UNESCO on the global future of open access
The mission of UNESCO, which was founded in 1945, is to “contribute to the building of peace, the eradication of poverty, sustainable development and intercultural dialogue through education, the sciences, culture, communication and information.”
An important plank in that mission is a commitment to help build inclusive and equitable knowledge societies. We should not be surprised, therefore, that UNESCO supports the Open Access movement, we should not be surprised that it was the first UN agency to adopt an OA policy, and we should not be surprised that it now makes its own publications Open Access.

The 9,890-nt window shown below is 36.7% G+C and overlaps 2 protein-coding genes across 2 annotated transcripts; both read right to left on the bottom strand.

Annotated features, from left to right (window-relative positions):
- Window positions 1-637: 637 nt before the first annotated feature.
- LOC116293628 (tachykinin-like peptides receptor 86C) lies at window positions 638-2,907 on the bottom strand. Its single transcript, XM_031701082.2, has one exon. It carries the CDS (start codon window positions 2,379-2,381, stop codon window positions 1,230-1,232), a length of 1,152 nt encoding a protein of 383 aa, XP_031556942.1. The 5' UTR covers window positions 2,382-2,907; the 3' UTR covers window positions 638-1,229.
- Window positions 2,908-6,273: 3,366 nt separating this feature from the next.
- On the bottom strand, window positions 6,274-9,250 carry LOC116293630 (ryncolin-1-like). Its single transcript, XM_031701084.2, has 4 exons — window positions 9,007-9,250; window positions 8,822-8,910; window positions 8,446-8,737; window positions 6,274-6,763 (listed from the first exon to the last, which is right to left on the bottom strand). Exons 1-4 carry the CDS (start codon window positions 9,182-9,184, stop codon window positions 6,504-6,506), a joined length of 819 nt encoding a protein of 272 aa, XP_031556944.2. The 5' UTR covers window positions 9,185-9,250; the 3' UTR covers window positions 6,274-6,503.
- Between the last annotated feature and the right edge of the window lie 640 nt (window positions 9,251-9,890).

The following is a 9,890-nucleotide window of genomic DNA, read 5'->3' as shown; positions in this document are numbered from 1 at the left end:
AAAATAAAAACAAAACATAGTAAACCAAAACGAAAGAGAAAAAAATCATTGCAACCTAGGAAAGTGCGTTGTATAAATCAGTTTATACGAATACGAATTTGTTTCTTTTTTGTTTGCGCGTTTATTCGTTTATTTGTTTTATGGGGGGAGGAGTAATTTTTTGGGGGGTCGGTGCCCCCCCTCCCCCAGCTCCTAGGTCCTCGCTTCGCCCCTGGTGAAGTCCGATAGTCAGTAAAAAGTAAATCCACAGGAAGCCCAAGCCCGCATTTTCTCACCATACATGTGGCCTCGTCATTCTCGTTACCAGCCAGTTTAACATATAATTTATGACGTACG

Today UNESCO’s OA repository (OAR) provides free access to over 500 of its own books, reports and articles in over 11 languages, and in recent years it has created a number of OA portals, directories, knowledge banks and Open Access indicators.
In actual fact, argues Indrajit Banerjee, a commitment to both openness and to science has been implicit in everything UNESCO has done since it was founded in 1945. Immediately after the Second World War, for instance, it was one of the chief architects of the portion of the 1948 Universal Declaration of Human Rights aimed at safeguarding the rights of researchers. Specifically, Article 27 of that declaration asserts that everyone has the right to freely share scientific advancement and its benefits.
Click here to read more from this December 15, 2014 Open & Shut article by Richard Poynder.